EPA’s Bold Move: New Renewable Fuel Standard Volume Targets Propel Renewable Natural Gas Production

In a groundbreaking announcement on June 21, 2023, the U.S. Environmental Protection Agency (EPA) unveiled a pivotal final rule that promises to reshape the landscape of renewable energy in the transportation sector. The recently established volume targets and standards for cellulosic biofuel, a major component of which is Renewable Natural Gas (RNG), mark a significant leap forward in the nation’s pursuit of sustainable and low-carbon fuel alternatives.

As reported by CleanTechnica on December 11, 2023, the EPA’s ambitious targets are poised to have far-reaching implications, particularly in driving the production of RNG. This article delves into the details of the EPA’s Renewable Fuel Standard (RFS) program and explores how the increased volume targets are set to catalyze the expansion of RNG production, ushering in a new era for the trucking industry and the broader transportation landscape.

The increased volume targets for cellulosic biofuel, particularly Renewable Natural Gas (RNG), as part of the Renewable Fuel Standard (RFS) program is likely to have several impacts on the trucking industry and the broader transportation sector:

1. Increased Demand for RNG in Transportation:

The higher volume targets set by the EPA will drive an increase in RNG production, as it is a major component of cellulosic biofuel. This will lead to a greater availability of RNG for use as a transportation fuel. As RNG has had more visibility in the market as an alternative fuel, we have seen interest from customers as a viable fuel source to meet their ESG needs.

Source: “Decarbonize Transportation with Renewable Natural Gas,” Natural Gas Vehicles America, May 2022.

2. Expansion of RNG Infrastructure:

The trucking industry may see an expansion of infrastructure to support the use of RNG. This includes more RNG refueling stations, making it easier for trucking fleets to adopt RNG-powered vehicles.

Below is a map of US Natural Gas Pipeline Infrastructure.

US Natural Gas Pipeline Infrastructure

Source: American Energy Mapping (AEM) 2013

Below is a map of US Natural Gas Fueling Stations.

US Natural Gas Fueling Stations

Source: Alternative Fuels Data Center: Natural Gas Fueling Station Locations (energy.gov)

3. Reduced Greenhouse Gas Emissions:

RNG is considered a low-carbon or even carbon-negative fuel when produced from waste streams. The increased use of RNG in transportation can contribute to reducing greenhouse gas emissions in the trucking sector, aligning with broader environmental goals.

RNG carbon intensity

4. Market Incentives and Trading:

The Renewable Identification Numbers (RINs) system, where producers can trade RINs, creates market incentives for compliance with the RFS program. Producers meeting or exceeding the cellulosic biofuel targets may find opportunities to trade RINs, affecting the economic landscape for biofuel producers.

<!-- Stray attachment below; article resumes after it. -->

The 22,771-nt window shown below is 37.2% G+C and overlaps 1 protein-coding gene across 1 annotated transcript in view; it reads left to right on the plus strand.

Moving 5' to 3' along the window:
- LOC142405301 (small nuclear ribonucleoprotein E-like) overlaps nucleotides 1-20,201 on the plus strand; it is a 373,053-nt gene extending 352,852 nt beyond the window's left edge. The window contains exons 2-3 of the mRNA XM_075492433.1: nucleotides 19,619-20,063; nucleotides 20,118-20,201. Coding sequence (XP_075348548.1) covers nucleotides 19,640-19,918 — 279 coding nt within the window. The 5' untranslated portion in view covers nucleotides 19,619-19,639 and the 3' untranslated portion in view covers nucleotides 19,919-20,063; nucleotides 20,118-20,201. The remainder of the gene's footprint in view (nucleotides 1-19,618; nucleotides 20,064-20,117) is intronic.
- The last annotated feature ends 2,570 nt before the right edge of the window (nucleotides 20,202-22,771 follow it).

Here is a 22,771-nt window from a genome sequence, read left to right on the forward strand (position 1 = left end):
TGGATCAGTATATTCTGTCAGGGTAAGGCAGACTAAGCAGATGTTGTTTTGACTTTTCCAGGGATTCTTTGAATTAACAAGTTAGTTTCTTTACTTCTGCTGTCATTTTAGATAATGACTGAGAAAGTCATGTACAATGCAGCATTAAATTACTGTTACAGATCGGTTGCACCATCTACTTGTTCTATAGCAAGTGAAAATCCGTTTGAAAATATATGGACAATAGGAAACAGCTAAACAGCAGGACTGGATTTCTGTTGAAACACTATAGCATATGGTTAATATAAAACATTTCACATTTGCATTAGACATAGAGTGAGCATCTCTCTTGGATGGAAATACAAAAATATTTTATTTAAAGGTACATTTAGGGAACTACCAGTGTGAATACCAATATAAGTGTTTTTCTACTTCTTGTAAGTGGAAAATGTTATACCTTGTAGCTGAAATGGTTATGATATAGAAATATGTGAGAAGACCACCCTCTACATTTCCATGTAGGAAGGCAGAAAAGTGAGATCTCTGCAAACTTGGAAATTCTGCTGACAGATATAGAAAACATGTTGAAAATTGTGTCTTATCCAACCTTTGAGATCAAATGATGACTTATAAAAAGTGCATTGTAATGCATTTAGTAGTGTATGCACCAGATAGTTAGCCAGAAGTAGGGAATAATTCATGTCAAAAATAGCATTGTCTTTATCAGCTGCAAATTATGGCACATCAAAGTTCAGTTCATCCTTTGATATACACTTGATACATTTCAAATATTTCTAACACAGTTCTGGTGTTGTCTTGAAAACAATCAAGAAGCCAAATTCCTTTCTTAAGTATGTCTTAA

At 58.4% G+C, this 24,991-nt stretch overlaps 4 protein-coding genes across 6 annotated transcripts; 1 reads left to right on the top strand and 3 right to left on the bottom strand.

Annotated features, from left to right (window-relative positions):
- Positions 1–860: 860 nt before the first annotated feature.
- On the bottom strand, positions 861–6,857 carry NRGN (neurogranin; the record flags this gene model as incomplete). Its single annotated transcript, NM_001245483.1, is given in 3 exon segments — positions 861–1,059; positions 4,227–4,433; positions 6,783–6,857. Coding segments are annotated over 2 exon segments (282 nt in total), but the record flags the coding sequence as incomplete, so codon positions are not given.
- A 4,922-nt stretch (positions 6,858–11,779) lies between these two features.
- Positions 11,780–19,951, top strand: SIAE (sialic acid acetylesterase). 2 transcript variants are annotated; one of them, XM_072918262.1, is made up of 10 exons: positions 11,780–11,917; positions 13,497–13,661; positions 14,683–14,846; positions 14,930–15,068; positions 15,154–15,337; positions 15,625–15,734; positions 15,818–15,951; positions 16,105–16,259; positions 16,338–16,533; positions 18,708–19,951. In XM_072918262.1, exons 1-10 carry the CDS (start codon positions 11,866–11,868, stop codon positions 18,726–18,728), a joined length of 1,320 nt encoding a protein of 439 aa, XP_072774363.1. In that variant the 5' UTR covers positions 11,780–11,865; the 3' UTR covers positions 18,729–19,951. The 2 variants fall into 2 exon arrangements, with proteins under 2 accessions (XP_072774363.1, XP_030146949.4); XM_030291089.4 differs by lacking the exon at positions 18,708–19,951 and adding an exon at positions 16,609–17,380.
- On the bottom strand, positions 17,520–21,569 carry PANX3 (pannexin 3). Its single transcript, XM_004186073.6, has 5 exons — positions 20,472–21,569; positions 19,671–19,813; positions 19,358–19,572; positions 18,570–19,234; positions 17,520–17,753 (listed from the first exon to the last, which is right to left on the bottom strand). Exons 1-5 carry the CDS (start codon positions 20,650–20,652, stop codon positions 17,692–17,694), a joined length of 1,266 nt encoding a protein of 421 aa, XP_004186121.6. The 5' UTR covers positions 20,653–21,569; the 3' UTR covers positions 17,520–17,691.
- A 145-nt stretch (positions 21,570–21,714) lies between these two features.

Source: “RINS 101: The Basics of Renewable Identification Numbers,” Growth Energy, 2018.

5. Integration Challenges:

While RNG is fully interchangeable with fossil-based natural gas (CNG), the integration of RNG into existing natural gas vehicle fleets may pose some challenges. Fleets may need to make adjustments to accommodate the increased use of RNG, including potential modifications to vehicles and refueling infrastructure.

6. Technology and Innovation:

The increased targets may stimulate technological advancements and innovations in RNG production methods. Producers may invest in more efficient and cost-effective technologies to meet the growing demand for cellulosic biofuels.

7. Economic Impacts on the Trucking Industry:

The rule could have economic implications for the trucking industry. Fleets that invest in RNG-powered vehicles and infrastructure may benefit from compliance with environmental regulations and potentially lower operating costs over the long term.

operating cost diesel versus natural gas

Operating model based on the dedicated fleet cost for a diesel truck vs. natural gas truck.

8. Transition Period:

The industry may undergo a transition period as it adapts to the new requirements. This could involve education and training for trucking professionals, adjustments to supply chains, and coordination with fuel suppliers to ensure a smooth integration of RNG into the transportation fuel mix.

In summary, the EPA’s final rule is likely to promote the use of RNG in the transportation sector, including trucking, with potential environmental and economic benefits. The trucking industry may need to adapt to these changes, but it also presents opportunities for innovation and sustainability in the long run.

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